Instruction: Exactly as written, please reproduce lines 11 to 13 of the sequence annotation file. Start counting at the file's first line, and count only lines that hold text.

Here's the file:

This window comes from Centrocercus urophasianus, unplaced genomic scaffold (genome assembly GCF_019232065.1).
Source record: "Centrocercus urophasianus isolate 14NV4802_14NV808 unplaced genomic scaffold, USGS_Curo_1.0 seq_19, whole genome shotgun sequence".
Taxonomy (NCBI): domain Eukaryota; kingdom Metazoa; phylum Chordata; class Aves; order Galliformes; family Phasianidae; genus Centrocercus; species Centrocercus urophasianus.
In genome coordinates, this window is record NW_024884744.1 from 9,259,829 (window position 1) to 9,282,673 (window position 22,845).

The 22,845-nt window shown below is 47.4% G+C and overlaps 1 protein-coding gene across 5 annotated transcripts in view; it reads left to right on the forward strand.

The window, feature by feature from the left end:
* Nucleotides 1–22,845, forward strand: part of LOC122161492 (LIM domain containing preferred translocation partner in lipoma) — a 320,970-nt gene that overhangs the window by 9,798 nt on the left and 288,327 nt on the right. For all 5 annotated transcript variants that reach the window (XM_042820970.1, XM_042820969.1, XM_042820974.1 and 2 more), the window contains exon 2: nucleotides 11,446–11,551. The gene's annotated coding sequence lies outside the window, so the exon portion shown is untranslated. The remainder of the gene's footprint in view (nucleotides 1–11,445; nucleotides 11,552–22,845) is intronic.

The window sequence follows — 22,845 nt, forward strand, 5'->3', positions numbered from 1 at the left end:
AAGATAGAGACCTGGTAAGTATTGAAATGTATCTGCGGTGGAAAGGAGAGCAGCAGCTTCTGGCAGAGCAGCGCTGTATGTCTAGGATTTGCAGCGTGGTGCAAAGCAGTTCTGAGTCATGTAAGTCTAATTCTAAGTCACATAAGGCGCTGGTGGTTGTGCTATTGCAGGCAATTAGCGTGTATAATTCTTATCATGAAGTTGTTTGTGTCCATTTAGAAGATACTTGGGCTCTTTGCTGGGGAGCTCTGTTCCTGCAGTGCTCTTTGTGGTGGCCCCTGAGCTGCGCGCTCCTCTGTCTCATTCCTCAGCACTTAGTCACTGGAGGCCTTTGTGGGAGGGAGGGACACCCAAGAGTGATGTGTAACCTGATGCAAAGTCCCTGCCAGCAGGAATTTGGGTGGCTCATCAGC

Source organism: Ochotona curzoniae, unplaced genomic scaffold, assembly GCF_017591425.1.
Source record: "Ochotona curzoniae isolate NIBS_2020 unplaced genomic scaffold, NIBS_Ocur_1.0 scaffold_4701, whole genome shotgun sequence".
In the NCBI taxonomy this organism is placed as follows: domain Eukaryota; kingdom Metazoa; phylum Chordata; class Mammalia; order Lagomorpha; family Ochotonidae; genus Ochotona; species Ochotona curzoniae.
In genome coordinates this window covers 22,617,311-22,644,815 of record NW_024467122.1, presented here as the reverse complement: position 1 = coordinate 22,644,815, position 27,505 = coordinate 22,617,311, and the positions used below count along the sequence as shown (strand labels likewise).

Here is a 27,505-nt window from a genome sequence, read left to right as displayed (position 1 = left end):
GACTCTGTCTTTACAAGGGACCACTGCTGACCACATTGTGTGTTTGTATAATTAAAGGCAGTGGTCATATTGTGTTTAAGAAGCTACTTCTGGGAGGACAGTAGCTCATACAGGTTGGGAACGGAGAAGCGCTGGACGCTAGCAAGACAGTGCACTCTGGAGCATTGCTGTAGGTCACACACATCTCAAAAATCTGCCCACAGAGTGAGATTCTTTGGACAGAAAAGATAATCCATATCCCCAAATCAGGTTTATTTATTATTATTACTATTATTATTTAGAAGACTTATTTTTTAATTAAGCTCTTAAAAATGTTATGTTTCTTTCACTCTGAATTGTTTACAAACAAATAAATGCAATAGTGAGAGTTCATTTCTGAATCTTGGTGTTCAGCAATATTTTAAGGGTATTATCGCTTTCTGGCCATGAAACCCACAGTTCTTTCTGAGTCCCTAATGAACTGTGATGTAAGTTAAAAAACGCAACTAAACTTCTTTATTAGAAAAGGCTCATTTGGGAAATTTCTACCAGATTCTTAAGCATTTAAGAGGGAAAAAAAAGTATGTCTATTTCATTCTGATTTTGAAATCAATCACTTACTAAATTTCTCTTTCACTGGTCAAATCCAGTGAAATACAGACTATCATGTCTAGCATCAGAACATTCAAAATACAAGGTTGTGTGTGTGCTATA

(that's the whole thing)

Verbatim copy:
Source record: "Ochotona curzoniae isolate NIBS_2020 unplaced genomic scaffold, NIBS_Ocur_1.0 scaffold_4701, whole genome shotgun sequence".
In the NCBI taxonomy this organism is placed as follows: domain Eukaryota; kingdom Metazoa; phylum Chordata; class Mammalia; order Lagomorpha; family Ochotonidae; genus Ochotona; species Ochotona curzoniae.
In genome coordinates this window covers 22,617,311-22,644,815 of record NW_024467122.1, presented here as the reverse complement: position 1 = coordinate 22,644,815, position 27,505 = coordinate 22,617,311, and the positions used below count along the sequence as shown (strand labels likewise).